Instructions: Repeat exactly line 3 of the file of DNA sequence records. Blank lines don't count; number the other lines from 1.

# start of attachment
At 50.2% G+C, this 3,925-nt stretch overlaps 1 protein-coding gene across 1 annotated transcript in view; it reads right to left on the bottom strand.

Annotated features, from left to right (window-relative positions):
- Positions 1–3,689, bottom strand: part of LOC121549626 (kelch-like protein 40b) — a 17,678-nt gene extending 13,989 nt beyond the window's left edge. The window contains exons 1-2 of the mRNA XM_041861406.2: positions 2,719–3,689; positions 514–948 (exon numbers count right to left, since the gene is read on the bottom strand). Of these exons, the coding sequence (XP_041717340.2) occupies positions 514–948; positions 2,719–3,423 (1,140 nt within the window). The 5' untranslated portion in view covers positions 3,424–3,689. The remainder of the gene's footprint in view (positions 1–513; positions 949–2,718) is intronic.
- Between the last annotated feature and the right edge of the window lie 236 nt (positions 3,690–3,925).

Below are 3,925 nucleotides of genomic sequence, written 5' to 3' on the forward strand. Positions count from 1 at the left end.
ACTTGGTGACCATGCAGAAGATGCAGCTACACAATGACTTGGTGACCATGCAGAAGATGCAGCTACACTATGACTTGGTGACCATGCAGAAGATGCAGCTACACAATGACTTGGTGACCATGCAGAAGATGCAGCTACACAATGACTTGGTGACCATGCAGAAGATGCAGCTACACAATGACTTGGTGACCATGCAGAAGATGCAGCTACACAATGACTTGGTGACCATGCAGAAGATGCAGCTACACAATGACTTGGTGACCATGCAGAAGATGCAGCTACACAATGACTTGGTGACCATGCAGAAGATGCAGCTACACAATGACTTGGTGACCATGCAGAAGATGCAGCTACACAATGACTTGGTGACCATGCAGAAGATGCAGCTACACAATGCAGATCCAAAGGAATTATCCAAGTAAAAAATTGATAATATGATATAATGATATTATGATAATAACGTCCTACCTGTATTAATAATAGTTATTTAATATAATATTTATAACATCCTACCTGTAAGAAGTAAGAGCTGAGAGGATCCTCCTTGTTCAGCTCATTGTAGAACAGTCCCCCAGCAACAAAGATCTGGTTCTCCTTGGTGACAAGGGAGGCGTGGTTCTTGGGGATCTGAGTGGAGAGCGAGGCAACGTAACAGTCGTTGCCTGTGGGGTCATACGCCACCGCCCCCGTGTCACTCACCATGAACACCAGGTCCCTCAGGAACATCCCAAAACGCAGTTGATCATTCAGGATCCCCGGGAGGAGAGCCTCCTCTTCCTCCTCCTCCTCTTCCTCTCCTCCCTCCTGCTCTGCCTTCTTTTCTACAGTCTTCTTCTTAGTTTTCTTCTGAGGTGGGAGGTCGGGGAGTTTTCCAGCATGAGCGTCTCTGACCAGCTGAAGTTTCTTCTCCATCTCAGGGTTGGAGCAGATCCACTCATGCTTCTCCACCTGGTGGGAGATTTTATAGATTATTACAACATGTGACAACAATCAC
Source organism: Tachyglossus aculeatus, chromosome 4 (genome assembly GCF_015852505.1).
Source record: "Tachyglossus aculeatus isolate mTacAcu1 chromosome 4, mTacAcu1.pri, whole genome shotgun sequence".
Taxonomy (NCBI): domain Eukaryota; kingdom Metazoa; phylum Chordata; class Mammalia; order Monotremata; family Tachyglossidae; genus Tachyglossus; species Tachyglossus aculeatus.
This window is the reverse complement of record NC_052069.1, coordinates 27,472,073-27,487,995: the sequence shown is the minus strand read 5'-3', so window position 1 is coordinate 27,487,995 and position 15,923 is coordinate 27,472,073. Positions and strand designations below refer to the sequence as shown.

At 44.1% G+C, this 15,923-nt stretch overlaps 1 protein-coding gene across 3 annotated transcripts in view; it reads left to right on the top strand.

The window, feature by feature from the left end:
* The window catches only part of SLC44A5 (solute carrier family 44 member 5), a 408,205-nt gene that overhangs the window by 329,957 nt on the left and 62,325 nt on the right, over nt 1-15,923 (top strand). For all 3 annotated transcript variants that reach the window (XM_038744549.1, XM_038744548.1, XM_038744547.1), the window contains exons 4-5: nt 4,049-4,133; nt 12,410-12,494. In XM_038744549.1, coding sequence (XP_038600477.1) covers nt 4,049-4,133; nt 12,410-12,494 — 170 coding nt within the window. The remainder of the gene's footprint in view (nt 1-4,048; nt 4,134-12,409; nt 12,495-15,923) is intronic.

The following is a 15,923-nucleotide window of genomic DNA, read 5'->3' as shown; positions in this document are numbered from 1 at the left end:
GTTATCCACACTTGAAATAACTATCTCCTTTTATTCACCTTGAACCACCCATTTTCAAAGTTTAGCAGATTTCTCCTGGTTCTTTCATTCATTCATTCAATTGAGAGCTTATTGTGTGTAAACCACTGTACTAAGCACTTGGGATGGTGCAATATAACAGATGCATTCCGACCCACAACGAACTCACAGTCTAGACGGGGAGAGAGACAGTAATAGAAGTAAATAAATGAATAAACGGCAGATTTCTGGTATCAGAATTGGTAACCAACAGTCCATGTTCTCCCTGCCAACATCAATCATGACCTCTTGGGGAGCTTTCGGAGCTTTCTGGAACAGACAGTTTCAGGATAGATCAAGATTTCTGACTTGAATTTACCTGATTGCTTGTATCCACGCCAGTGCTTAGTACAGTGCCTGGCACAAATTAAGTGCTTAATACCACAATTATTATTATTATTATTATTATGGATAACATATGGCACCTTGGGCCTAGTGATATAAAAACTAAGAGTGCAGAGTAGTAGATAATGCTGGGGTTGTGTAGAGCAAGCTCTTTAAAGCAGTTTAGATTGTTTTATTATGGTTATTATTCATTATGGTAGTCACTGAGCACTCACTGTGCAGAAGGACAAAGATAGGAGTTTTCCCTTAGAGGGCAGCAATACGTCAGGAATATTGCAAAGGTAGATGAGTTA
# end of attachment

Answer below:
- Positions 1–3,689, bottom strand: part of LOC121549626 (kelch-like protein 40b) — a 17,678-nt gene extending 13,989 nt beyond the window's left edge. The window contains exons 1-2 of the mRNA XM_041861406.2: positions 2,719–3,689; positions 514–948 (exon numbers count right to left, since the gene is read on the bottom strand). Of these exons, the coding sequence (XP_041717340.2) occupies positions 514–948; positions 2,719–3,423 (1,140 nt within the window). The 5' untranslated portion in view covers positions 3,424–3,689. The remainder of the gene's footprint in view (positions 1–513; positions 949–2,718) is intronic.